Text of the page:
One of the key differences between a Sprint and a Super is the jump from 3.1 to 6.2 miles. It may not seem like much from a running perspective, but as Yancy explains, you’re doing that distance on what he calls “compromised legs.” (Translation: Your legs will be really fatigued from doing all of those obstacles in between.)
His recommendation is to train three to four days a week, and to make sure that two of those workouts incorporate OCR strength training that exhausts your lower body, upper body, and core. That way, you’re training your body to finish the distance even when it’s fatigued.
Build Your Grip and Pull-Strength Endurance
According to Yancy, there’s one thing in particular that causes 99% of all obstacle failure: not being able to support your own bodyweight as you traverse across them. The solution is to train your grip and pull strength like your life depends on it. Hang from things and pull yourself up on things. His favorite exercise for this doesn’t require any equipment: Just drape a rope or towel over a horizontal surface, reach halfway up, and grab it, and pull yourself off of the ground. Your lower body will help you do the work in the beginning, until you eventually can reach and pull yourself all of the way up using only your upper body.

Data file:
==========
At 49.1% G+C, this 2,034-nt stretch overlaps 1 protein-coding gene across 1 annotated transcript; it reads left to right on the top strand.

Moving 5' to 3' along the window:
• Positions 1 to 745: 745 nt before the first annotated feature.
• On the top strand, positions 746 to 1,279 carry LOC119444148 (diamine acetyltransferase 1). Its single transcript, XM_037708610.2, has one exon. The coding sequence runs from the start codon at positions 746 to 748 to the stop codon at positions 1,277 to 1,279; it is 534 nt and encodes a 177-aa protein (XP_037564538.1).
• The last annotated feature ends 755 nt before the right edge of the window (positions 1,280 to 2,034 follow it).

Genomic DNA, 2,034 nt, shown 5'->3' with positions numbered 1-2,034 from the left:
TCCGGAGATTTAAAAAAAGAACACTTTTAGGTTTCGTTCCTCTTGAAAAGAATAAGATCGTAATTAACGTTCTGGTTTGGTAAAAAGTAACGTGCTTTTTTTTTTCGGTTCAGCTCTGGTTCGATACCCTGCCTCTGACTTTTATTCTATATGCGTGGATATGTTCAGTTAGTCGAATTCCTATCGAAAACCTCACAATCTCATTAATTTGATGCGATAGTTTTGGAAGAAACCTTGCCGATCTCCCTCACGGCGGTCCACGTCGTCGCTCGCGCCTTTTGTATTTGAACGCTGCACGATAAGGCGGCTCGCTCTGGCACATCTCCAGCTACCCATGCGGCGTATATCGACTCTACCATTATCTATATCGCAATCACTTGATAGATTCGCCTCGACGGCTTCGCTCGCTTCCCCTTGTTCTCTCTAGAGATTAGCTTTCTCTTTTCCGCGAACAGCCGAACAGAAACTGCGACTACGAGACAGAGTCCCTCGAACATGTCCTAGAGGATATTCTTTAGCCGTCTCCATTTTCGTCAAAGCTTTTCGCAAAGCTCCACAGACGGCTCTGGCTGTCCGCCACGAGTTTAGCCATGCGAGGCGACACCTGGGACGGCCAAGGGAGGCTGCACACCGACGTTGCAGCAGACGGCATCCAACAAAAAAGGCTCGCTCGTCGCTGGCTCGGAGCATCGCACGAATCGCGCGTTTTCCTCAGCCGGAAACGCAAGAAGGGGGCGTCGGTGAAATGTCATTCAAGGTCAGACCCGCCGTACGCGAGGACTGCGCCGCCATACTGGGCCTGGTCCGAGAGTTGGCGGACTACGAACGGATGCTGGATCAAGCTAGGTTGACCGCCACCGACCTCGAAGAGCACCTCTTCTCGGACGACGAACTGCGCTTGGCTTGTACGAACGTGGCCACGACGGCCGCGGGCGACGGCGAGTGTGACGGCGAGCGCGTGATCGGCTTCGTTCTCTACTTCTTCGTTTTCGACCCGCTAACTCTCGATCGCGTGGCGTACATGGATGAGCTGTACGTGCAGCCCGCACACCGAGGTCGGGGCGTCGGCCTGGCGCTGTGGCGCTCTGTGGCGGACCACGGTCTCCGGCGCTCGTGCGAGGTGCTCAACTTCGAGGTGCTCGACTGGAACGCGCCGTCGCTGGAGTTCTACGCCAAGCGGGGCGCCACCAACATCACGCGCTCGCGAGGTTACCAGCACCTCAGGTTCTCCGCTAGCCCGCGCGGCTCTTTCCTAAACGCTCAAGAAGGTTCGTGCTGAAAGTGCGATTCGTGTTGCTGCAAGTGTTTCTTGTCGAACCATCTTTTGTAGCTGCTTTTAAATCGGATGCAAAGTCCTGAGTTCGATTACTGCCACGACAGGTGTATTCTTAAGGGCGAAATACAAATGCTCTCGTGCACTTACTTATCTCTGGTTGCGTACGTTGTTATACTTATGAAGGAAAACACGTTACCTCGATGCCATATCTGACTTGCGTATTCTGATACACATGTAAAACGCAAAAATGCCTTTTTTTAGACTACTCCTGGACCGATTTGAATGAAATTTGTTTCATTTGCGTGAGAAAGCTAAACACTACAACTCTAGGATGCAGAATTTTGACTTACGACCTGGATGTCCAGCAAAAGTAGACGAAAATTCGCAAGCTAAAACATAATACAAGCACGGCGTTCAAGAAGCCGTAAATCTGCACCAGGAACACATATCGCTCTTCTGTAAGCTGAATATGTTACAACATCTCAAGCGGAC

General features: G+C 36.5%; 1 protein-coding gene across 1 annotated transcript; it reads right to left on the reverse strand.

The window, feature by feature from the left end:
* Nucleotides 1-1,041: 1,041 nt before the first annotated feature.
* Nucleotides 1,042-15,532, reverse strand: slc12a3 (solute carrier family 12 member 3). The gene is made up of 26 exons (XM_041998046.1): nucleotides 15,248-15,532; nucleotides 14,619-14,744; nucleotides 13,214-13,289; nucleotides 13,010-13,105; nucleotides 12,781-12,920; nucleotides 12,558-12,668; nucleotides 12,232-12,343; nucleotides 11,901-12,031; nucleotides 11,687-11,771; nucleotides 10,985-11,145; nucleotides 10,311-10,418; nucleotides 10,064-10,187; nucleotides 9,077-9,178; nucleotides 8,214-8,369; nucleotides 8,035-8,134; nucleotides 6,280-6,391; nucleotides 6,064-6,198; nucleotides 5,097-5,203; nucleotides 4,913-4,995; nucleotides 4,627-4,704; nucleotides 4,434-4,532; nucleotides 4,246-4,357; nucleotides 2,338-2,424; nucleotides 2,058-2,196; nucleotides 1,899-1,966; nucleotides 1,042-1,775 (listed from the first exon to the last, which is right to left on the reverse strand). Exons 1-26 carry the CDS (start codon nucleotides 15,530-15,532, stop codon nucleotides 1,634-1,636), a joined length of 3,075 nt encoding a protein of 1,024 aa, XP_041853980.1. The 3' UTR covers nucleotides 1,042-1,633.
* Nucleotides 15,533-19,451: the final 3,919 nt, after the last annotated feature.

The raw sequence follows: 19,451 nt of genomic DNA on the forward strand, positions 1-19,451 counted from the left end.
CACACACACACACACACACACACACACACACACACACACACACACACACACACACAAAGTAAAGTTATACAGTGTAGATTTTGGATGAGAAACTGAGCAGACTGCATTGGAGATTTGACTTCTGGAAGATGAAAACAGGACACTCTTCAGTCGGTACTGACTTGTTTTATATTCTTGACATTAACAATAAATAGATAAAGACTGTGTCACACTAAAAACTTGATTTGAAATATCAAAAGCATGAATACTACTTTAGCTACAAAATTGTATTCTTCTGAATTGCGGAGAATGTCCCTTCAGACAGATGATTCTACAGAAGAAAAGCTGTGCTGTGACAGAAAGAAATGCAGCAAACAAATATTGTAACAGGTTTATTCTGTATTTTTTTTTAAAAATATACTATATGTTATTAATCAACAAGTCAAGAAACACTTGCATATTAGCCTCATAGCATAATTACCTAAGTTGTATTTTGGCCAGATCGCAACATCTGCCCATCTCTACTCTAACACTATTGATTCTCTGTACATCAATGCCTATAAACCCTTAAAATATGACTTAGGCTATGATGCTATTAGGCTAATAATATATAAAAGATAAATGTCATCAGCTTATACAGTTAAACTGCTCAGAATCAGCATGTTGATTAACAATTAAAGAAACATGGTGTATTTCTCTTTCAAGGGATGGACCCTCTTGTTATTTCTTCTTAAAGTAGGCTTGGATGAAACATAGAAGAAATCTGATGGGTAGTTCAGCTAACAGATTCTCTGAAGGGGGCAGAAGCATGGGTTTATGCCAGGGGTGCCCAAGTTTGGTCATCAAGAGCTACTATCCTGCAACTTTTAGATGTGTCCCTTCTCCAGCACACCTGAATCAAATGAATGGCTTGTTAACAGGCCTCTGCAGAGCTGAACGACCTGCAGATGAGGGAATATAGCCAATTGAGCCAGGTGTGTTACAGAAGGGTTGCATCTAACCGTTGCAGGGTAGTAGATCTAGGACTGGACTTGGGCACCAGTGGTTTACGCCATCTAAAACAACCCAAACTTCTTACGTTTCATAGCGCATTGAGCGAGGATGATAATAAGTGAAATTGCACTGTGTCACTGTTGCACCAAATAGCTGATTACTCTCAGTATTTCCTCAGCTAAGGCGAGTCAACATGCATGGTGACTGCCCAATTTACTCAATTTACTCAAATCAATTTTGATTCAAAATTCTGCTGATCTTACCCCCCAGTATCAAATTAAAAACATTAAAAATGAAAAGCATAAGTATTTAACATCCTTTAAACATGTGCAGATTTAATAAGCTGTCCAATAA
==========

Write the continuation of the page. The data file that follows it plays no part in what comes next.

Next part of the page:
Master the Twister With Hand Progressions
The Twister is new to Spartans doing the Super for the first time, and it has the highest failure rate. It also often takes the longest to complete. Grip and upper-body strength are key for this obstacle.
Yancy suggests testing yourself by seeing how long you can hang on a bar after running on the treadmill for four minutes. You also want to work on what he calls "hand position progression," so you can traverse across the handles quickly. You can mimic the Twister with a regular pull-up bar, hanging on it and then reversing your hand position, over time progressing to shoulder slaps in between, and then hip slaps.
"If you practice this three to four times a week, it will translate on the course,” he promises.
How to Train for a Beast or Ultra Spartan Race
Increase Your Distance With Elevation